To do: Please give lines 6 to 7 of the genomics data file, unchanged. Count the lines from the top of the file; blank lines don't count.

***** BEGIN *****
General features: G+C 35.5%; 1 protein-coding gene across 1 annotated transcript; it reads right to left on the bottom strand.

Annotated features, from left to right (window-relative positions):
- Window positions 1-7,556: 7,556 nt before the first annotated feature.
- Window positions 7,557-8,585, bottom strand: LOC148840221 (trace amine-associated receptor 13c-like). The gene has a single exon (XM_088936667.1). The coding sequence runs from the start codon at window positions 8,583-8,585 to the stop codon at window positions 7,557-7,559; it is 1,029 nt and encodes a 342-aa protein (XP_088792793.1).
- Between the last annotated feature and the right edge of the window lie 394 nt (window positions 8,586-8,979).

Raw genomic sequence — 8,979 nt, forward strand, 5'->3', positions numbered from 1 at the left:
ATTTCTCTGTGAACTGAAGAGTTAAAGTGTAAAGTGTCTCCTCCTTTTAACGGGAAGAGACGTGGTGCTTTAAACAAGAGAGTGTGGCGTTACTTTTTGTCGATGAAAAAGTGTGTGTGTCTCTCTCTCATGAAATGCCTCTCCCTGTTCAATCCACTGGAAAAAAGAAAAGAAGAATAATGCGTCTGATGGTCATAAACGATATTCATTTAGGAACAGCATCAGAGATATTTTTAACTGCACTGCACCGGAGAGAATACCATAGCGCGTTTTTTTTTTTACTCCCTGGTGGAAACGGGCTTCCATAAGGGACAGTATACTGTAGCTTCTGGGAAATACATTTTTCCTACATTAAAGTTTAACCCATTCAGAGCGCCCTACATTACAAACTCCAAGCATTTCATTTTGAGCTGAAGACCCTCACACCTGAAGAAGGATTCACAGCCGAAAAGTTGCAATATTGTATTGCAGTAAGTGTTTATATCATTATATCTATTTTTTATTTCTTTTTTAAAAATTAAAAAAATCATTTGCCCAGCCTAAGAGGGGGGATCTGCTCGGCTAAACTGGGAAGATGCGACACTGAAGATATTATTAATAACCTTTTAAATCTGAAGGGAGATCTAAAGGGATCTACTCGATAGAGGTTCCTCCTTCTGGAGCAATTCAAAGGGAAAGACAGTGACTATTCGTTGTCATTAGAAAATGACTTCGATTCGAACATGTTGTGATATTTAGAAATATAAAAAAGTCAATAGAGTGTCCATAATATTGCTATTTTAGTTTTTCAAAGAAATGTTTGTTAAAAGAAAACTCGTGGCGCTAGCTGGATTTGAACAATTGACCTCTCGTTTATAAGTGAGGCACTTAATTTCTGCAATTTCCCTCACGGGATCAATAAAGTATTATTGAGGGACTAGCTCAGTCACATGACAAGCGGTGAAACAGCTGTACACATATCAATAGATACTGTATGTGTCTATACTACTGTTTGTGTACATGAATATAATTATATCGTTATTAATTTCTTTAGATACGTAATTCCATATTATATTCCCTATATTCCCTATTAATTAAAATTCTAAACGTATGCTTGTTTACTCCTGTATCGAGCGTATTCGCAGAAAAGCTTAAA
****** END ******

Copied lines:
Raw genomic sequence — 8,979 nt, forward strand, 5'->3', positions numbered from 1 at the left:
ATTTCTCTGTGAACTGAAGAGTTAAAGTGTAAAGTGTCTCCTCCTTTTAACGGGAAGAGACGTGGTGCTTTAAACAAGAGAGTGTGGCGTTACTTTTTGTCGATGAAAAAGTGTGTGTGTCTCTCTCTCATGAAATGCCTCTCCCTGTTCAATCCACTGGAAAAAAGAAAAGAAGAATAATGCGTCTGATGGTCATAAACGATATTCATTTAGGAACAGCATCAGAGATATTTTTAACTGCACTGCACCGGAGAGAATACCATAGCGCGTTTTTTTTTTTACTCCCTGGTGGAAACGGGCTTCCATAAGGGACAGTATACTGTAGCTTCTGGGAAATACATTTTTCCTACATTAAAGTTTAACCCATTCAGAGCGCCCTACATTACAAACTCCAAGCATTTCATTTTGAGCTGAAGACCCTCACACCTGAAGAAGGATTCACAGCCGAAAAGTTGCAATATTGTATTGCAGTAAGTGTTTATATCATTATATCTATTTTTTATTTCTTTTTTAAAAATTAAAAAAATCATTTGCCCAGCCTAAGAGGGGGGATCTGCTCGGCTAAACTGGGAAGATGCGACACTGAAGATATTATTAATAACCTTTTAAATCTGAAGGGAGATCTAAAGGGATCTACTCGATAGAGGTTCCTCCTTCTGGAGCAATTCAAAGGGAAAGACAGTGACTATTCGTTGTCATTAGAAAATGACTTCGATTCGAACATGTTGTGATATTTAGAAATATAAAAAAGTCAATAGAGTGTCCATAATATTGCTATTTTAGTTTTTCAAAGAAATGTTTGTTAAAAGAAAACTCGTGGCGCTAGCTGGATTTGAACAATTGACCTCTCGTTTATAAGTGAGGCACTTAATTTCTGCAATTTCCCTCACGGGATCAATAAAGTATTATTGAGGGACTAGCTCAGTCACATGACAAGCGGTGAAACAGCTGTACACATATCAATAGATACTGTATGTGTCTATACTACTGTTTGTGTACATGAATATAATTATATCGTTATTAATTTCTTTAGATACGTAATTCCATATTATATTCCCTATATTCCCTATTAATTAAAATTCTAAACGTATGCTTGTTTACTCCTGTATCGAGCGTATTCGCAGAAAAGCTTAAA